Google will buy Apigee to give it more reach with APIs

September 8, 2016 12:35 PM

(Bloomberg)—Google is buying software development toolmaker Apigee Corp. for $625 million, the latest move by the search giant to bulk up its cloud-based offerings for businesses.

Alphabet Inc.’s Google has agreed to pay $17.40 a share in cash, San Jose, Calif.-based Apigee said in a statement Thursday. That’s a 6.5% premium to Apigee’s closing price Wednesday. The companies expect the deal to be completed by the end of the year.

Apigee sells a platform that aids companies in managing their APIs, which are programming tools that help developers build software that talks to each other and shares information without revealing the underlying code. APIs have become an integral part of cloud software development, allowing one application to pull data and use services from multiple other programs.

“The addition of Apigee’s API solutions to Google cloud will accelerate our customers’ move to supporting their businesses with high quality digital interactions,” Diane Greene, senior vice president of Google’s cloud business, said in a blog post, referring to application program interface products.

Apigee counts among its customers Walgreens Boots Alliance Inc., AT&T Inc., Live Nation Entertainment Inc. and Burberry Group PLC. Walgreens uses Apigee to offer APIs and analyze how the tools are being used. Developers, for instance, can easily incorporate a feature into their apps that allows users to print photos at any Walgreens store, Greene said. Walgreen Co. is No. 37 in the Internet Retailer 2016 Top 500 Guide; Burberry is No. 356.

Google has been working on bulking up its enterprise-focused products, having lagged behind Inc. (No. 1 in the Top 500) and Microsoft Corp. (No. 88) in selling its public cloud computing software to companies. Greene joined Google late last year to lead the effort and has focused on broadening Google’s tool set to attract less technically savvy customers. The Apigee acquisition will also help support Google’s own set of APIs, which include ones that allow developers to pull information from YouTube as well as the Translate and Maps software to imbed in their own apps.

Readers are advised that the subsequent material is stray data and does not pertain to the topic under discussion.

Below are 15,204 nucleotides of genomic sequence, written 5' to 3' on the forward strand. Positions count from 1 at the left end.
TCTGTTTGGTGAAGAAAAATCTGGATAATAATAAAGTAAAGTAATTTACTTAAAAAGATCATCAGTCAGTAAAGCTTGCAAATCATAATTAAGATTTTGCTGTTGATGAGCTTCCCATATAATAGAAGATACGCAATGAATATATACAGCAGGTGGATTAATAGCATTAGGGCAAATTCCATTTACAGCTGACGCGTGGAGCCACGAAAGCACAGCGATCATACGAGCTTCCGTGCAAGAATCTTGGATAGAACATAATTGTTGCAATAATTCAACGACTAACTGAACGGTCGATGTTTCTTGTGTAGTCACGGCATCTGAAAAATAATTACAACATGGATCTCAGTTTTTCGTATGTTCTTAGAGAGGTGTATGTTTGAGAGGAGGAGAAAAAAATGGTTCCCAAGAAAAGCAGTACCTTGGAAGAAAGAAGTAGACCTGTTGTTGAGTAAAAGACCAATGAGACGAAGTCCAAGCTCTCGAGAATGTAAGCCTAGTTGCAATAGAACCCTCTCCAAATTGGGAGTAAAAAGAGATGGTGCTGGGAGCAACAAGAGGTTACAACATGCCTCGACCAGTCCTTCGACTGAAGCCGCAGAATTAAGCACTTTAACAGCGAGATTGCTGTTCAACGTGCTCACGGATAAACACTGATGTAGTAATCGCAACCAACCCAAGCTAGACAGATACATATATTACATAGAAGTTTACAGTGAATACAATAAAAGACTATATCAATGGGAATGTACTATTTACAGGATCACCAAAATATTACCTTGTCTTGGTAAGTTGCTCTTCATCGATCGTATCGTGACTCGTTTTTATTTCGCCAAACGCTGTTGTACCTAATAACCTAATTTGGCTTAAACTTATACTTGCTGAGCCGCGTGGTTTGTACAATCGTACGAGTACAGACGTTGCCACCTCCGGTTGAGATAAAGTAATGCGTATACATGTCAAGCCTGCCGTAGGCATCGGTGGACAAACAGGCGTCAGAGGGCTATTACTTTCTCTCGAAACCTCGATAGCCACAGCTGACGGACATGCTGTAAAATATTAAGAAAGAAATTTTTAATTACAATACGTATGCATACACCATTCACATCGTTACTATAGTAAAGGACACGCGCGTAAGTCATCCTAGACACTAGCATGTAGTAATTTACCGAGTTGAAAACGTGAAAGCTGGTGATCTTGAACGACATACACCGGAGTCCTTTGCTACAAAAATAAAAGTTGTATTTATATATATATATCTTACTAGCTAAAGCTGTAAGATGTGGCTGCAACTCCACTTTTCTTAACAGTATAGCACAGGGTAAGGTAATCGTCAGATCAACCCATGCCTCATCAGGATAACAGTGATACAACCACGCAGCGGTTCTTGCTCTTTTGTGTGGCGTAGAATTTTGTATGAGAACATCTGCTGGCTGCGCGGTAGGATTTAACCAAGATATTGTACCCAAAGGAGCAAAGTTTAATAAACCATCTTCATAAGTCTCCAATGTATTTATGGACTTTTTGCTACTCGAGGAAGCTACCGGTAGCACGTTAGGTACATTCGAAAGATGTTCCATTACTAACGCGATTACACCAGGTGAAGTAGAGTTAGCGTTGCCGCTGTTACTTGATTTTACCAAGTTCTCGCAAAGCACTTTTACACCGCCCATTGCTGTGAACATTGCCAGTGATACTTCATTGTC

“They’re looking for assets to build out their cloud business,” said James Cordwell, an analyst at Atlantic Equities. “Clearly this fits into that area and they are looking for specific niches where they can really differentiate themselves.”

“API management is a consolidating space, with Oracle, ChannelAdvisor, and IBM each acquiring leaders, while Apigee is one of the remaining ‘pure-plays’ in the market,” writes R.W. Baird & Co. senior analyst Colin Sebastian. “Coinciding with the rise of web applications and then fueled more recently by mobile apps, big data, and Internet of Things (IoT), APIs are growing at an exponential pace and driving the need for management solutions, such as Apigee,” he writes.

Google was little changed at $802.42. The shares were up 3.9% this year through Wednesday. Apigee jumped 6.7% to $17.44. Lazard Ltd. was financial adviser to Google in the deal.




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